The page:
Employees don't outgrow the need to learn and grow
For 54 years, the Pulitzer-Prize-winning author Theodor Geisel delighted children with his imaginative illustrations and their accompanying rhymes. Under the pen name Dr. Seuss, he wrote and illustrated a small library of bestsellers such as The Cat in the Hat, How the Grinch Stole Christmas, and -- on a bet to prove he could write a book with a vocabulary of only 50 words -- Green Eggs and Ham.
His last book threw people a little because it didn't fit the pattern of the rest. It didn't have any strange characters with silly names. It didn't have a plot. While it had the surreal imagery one would expect from Dr. Seuss, the book's only characters were the narrator and "you," the reader. Instead, the book waxed poetic on overcoming obstacles and the possibilities of future accomplishments. He titled the book Oh, the Places You'll Go!
"Where were the imaginary animals?" asked the reviewers. After a half-century parade of Thidwick the Moose, Yertle the Turtle, Zinn-a-zu Birds, and Fuddnudler Brothers, this book seemed, by comparison anyway, so serious. The publisher's jacket copy suggesting it was for "upstarts of all ages," "raises quizzical questions about the story's intended audience," pondered The New York Times.
"But seriously now, who's got the punch line?" continued the newspaper. "Where's the sly beastie waiting to toss a big dollop of gooky green oobleck on this path to success? Horton, old pal, can you hear us?"
This really isn't a storybook at all, said the Orlando Sentinel, but a lesson about life. "For this book, Seuss has abandoned his traditional fable format in which the lesson can be found in the silliness," wrote that paper's reviewer. "Instead, our hero here never gets a name. He is us; we are him."
Seuss himself said he wanted the book to communicate a theme of "limitless horizons and hope" because he was concerned that modern children did not think beyond their problems. The book hit a nerve with more than children. It remains a staple for many send-offs, particularly high school and college graduations. Special Seussian sunglasses and photo frames are bought to amplify the optimistic message of the book. In his inimitable way, Seuss captured the uniquely human quality of striving to accomplish something new, something better.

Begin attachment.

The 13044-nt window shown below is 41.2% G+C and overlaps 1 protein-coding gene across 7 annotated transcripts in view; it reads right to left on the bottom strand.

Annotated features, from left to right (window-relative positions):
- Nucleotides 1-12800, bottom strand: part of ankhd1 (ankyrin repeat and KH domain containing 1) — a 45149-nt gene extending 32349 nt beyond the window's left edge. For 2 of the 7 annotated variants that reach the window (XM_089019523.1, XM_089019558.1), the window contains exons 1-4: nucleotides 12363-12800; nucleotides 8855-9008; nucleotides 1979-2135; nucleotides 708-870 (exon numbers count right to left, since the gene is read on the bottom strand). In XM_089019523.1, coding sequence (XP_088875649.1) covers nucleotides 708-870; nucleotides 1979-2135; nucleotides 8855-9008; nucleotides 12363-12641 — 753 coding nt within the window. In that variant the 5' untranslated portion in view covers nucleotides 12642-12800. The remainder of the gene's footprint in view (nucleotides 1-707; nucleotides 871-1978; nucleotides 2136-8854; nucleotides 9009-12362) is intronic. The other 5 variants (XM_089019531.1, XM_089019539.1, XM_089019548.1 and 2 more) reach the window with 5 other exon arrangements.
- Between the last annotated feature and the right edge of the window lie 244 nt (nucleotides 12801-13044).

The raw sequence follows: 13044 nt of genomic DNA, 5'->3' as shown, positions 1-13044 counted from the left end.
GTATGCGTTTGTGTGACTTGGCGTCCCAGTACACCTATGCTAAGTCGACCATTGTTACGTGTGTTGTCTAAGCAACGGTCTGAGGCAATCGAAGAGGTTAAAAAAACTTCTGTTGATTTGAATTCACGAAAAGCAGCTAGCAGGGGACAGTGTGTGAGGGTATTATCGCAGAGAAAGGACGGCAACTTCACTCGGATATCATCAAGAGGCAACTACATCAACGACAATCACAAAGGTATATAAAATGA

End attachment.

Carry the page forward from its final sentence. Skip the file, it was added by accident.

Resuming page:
The same yearnings emerged when Gallup analyzed high-performing workgroups to understand what drives their success. Among the dozen elements that emerged as most important was the statement "This last year, I have had opportunities at work to learn and grow." Employees give more of themselves when they feel a sense of progress rather than feeling stagnant.
A career or "just a job"?
Experts in many disciplines struggle to define just what it is about us that creates this need to progress. Abraham Maslow theorized that humans have a hierarchy of needs much like an ancient pyramid, the pinnacle of which is "self-actualization," fulfilling one's potential. "What a man can be, he must be," he wrote. In the 1960s, MIT professor Douglas McGregor argued a "Theory Y" approach to managing that allows businesses to tap into the natural desire of employees to do well and reach their potential. More recently, researchers have proposed that employees have innate needs for "self-determination," for chances to "thrive," to "flourish," or to create the best possible self-image through achievement.
This drive is so basic that evidence of its existence confronts us every day. What mother has not been shocked by how vociferously her toddler insists on doing something himself? A person naturally looks forward to learning to ski, getting a driver's license, college, his first real job, buying a house, and thousands of new challenges that create a feeling of advancement.
For many people, it is progress that distinguishes a career from employment that is "just a job." Employees who have an opportunity to learn and grow at work are twice as likely as those on the other end of the scale to say they will spend their career with their company.